The incoming chairman of the Press Complaints Commission has used an interview with his local newspaper to praise the “high standards” of the regional press.
As Lord Leveson’s inquiry into press standards ended its first week, Lord Hunt of Wirral made it clear that the phone-hacking scandal should not leave a taint on the whole profession.
Speaking to the Liverpool Echo, he said he had always had “fair treatment” from the local press throughout his career as a Conservative politician.
In an editorial, the Echo welcomed his comments saying: “Regional newspapers don’t hack people’s telephones.”
Lord Hunt said: “The editors’ code of practice says all members of the press have a duty to maintain the highest professional standards and, as far as I am concerned, the regional press has always done that.
“I have known many individuals in the regional Press and they always do maintain the highest professional standards.
“I don’t think in my 35 years in Parliament I have come across any instance where anyone fell below those standards.
“The first section title in the code of practice is accuracy – that’s key – and I see all of the provisions in the code as being part and parcel of, and in the genes and fabric of, the being of the regional press.”
Lord Hunt went on: “When you look back at all the key stories that have developed, they had their origin, usually, in regional papers.
“I’ve always had fair treatment from local newspapers, but the nationals do tend to carry very critical pieces when you are in public life.”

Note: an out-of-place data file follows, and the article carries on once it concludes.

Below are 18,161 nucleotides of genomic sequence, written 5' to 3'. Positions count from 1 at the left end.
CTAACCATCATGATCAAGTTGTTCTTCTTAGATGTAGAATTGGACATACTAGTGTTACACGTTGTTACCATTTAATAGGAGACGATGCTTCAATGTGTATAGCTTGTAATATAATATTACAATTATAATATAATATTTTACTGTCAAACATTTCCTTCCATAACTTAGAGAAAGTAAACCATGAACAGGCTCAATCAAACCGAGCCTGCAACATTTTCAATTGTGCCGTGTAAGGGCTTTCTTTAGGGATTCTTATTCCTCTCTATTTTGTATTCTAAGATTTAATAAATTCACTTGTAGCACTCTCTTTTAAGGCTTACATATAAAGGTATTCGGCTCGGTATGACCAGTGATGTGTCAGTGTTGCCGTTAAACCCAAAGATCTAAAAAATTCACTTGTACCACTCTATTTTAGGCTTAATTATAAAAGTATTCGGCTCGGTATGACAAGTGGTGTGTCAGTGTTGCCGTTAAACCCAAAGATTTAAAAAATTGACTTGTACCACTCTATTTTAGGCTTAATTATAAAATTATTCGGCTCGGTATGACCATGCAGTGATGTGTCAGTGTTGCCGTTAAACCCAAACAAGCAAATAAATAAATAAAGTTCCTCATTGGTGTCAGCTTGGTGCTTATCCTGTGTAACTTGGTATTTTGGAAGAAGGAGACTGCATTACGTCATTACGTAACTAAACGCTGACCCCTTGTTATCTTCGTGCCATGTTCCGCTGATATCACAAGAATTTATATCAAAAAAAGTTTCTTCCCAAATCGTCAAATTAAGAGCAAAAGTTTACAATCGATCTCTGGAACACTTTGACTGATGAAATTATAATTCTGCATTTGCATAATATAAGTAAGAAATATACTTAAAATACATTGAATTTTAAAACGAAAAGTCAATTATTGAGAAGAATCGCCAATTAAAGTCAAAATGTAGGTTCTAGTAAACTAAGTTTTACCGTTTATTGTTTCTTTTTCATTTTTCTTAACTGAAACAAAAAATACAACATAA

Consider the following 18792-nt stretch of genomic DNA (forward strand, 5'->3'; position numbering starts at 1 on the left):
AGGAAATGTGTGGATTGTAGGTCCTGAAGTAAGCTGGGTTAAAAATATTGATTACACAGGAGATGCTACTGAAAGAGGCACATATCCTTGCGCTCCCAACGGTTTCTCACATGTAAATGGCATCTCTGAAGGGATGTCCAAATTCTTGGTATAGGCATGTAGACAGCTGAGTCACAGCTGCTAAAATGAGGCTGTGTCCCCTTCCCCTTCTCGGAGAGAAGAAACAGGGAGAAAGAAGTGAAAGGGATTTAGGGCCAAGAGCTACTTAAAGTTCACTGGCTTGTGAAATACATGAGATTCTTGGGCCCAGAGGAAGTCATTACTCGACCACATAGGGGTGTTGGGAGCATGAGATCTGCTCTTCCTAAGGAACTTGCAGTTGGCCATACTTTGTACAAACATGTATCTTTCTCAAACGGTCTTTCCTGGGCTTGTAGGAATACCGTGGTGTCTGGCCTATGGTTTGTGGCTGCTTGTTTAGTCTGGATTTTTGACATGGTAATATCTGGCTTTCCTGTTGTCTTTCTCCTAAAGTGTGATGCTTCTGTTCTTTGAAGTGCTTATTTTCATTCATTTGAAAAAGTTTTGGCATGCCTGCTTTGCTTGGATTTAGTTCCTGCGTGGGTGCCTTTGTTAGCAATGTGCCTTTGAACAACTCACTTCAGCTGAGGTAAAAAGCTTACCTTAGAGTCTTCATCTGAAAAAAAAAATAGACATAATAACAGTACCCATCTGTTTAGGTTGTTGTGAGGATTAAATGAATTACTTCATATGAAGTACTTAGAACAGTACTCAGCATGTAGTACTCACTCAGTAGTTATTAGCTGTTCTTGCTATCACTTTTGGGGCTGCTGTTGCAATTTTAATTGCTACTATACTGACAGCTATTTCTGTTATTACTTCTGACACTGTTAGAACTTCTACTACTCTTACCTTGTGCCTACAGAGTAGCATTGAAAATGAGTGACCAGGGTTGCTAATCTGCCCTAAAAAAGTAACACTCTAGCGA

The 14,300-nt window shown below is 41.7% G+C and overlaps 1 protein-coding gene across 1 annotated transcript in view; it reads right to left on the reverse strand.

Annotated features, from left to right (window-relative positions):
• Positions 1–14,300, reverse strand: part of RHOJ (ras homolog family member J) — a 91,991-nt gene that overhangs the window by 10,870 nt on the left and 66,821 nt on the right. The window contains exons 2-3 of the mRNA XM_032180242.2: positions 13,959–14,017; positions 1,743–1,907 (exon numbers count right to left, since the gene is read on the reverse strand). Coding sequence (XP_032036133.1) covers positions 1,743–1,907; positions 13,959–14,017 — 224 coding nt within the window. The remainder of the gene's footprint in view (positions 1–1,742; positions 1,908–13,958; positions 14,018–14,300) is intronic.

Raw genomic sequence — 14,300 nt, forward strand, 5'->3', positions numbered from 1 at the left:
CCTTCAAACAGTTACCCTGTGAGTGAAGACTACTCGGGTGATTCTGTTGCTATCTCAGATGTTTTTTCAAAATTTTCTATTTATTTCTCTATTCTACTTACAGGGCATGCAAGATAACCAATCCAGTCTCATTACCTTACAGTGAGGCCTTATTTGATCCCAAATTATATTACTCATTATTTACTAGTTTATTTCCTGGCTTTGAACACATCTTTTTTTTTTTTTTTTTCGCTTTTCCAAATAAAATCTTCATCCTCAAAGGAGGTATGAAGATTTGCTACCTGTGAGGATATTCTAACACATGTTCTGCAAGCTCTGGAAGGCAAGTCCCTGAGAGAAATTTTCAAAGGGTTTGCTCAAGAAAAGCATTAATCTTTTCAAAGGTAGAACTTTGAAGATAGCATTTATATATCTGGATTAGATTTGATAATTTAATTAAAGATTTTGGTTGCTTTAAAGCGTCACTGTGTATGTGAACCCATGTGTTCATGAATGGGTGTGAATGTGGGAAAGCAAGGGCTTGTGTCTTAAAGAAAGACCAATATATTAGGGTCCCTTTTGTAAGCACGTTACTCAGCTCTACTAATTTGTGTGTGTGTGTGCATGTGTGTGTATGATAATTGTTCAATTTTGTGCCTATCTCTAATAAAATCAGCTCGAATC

On phone-hacking he said: “Some people have crossed the line but that doesn’t mean the overwhelming majority of journalists, like the ones I have met throughout my life, should be tainted.
“There will always be, in every walk of life, people who will cross boundaries and the rule of law. That doesn’t mean the system, itself, has to be damaged – provided we learn from what happened.”
Lord Hunt acknowledged that “time is against him” in his battle to save the PCC from abolition and safeguard the system of press self-regulation.
“I don’t want the state and I don’t want politicians interfering with freedom of expression,” he said.
But he added: “While it’s a right, freedom of expression carries with it a heavy responsibility. I have found this in all the newspaper offices I have been in – journalists recognise they do have a heavy responsibility.”
“We have to come up with a structure that will be underpinned by public support – and that’s quite a task.”
In an editorial also published today, the Echo commented: “We are delighted that Lord Hunt has so many kind and positive things to say about regional newspapers like the Liverpool Echo, and that he recognises our vital role in the community.
“Newspapers such as the Echo understand that we can’t afford to betray the trust of our readers. We exist to serve our local communities – the local press and its readers rely on each other in what is a two-way relationship.
“Our readers can trust us to source our stories and content in the correct and proper manner. The Echo doesn’t hack people’s telephones – regional newspapers don’t hack people’s telephones.”